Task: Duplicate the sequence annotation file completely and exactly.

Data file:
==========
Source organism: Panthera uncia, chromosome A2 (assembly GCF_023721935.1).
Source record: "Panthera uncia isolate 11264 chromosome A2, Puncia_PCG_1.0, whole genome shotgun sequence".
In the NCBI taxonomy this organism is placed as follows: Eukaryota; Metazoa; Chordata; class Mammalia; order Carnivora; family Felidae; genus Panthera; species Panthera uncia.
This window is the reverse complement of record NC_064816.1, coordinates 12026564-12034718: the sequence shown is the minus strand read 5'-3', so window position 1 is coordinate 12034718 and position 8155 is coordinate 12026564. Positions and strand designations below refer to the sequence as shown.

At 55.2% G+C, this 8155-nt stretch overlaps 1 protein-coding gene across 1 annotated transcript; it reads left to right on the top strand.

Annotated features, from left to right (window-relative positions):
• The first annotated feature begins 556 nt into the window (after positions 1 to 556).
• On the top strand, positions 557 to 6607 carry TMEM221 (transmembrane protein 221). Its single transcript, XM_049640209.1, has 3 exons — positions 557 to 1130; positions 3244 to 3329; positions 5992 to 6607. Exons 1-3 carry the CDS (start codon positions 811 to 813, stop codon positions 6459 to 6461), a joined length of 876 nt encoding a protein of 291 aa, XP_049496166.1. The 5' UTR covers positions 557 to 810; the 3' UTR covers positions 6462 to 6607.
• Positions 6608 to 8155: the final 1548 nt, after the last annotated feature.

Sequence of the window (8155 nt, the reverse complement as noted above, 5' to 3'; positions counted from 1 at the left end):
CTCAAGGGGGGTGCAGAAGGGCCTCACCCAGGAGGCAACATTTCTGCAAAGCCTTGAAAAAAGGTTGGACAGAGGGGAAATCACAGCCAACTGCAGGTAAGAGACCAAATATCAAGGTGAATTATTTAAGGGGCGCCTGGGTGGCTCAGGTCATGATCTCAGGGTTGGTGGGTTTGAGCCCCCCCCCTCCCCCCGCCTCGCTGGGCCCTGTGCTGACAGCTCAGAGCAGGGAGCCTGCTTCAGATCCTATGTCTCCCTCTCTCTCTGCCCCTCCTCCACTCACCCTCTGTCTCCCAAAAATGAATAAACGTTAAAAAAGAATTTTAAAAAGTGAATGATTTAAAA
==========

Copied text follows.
Source organism: Panthera uncia, chromosome A2 (assembly GCF_023721935.1).
Source record: "Panthera uncia isolate 11264 chromosome A2, Puncia_PCG_1.0, whole genome shotgun sequence".
In the NCBI taxonomy this organism is placed as follows: Eukaryota; Metazoa; Chordata; class Mammalia; order Carnivora; family Felidae; genus Panthera; species Panthera uncia.
This window is the reverse complement of record NC_064816.1, coordinates 12026564-12034718: the sequence shown is the minus strand read 5'-3', so window position 1 is coordinate 12034718 and position 8155 is coordinate 12026564. Positions and strand designations below refer to the sequence as shown.

At 55.2% G+C, this 8155-nt stretch overlaps 1 protein-coding gene across 1 annotated transcript; it reads left to right on the top strand.

Annotated features, from left to right (window-relative positions):
• The first annotated feature begins 556 nt into the window (after positions 1 to 556).
• On the top strand, positions 557 to 6607 carry TMEM221 (transmembrane protein 221). Its single transcript, XM_049640209.1, has 3 exons — positions 557 to 1130; positions 3244 to 3329; positions 5992 to 6607. Exons 1-3 carry the CDS (start codon positions 811 to 813, stop codon positions 6459 to 6461), a joined length of 876 nt encoding a protein of 291 aa, XP_049496166.1. The 5' UTR covers positions 557 to 810; the 3' UTR covers positions 6462 to 6607.
• Positions 6608 to 8155: the final 1548 nt, after the last annotated feature.

Sequence of the window (8155 nt, the reverse complement as noted above, 5' to 3'; positions counted from 1 at the left end):
CTCAAGGGGGGTGCAGAAGGGCCTCACCCAGGAGGCAACATTTCTGCAAAGCCTTGAAAAAAGGTTGGACAGAGGGGAAATCACAGCCAACTGCAGGTAAGAGACCAAATATCAAGGTGAATTATTTAAGGGGCGCCTGGGTGGCTCAGGTCATGATCTCAGGGTTGGTGGGTTTGAGCCCCCCCCCTCCCCCCGCCTCGCTGGGCCCTGTGCTGACAGCTCAGAGCAGGGAGCCTGCTTCAGATCCTATGTCTCCCTCTCTCTCTGCCCCTCCTCCACTCACCCTCTGTCTCCCAAAAATGAATAAACGTTAAAAAAGAATTTTAAAAAGTGAATGATTTAAAA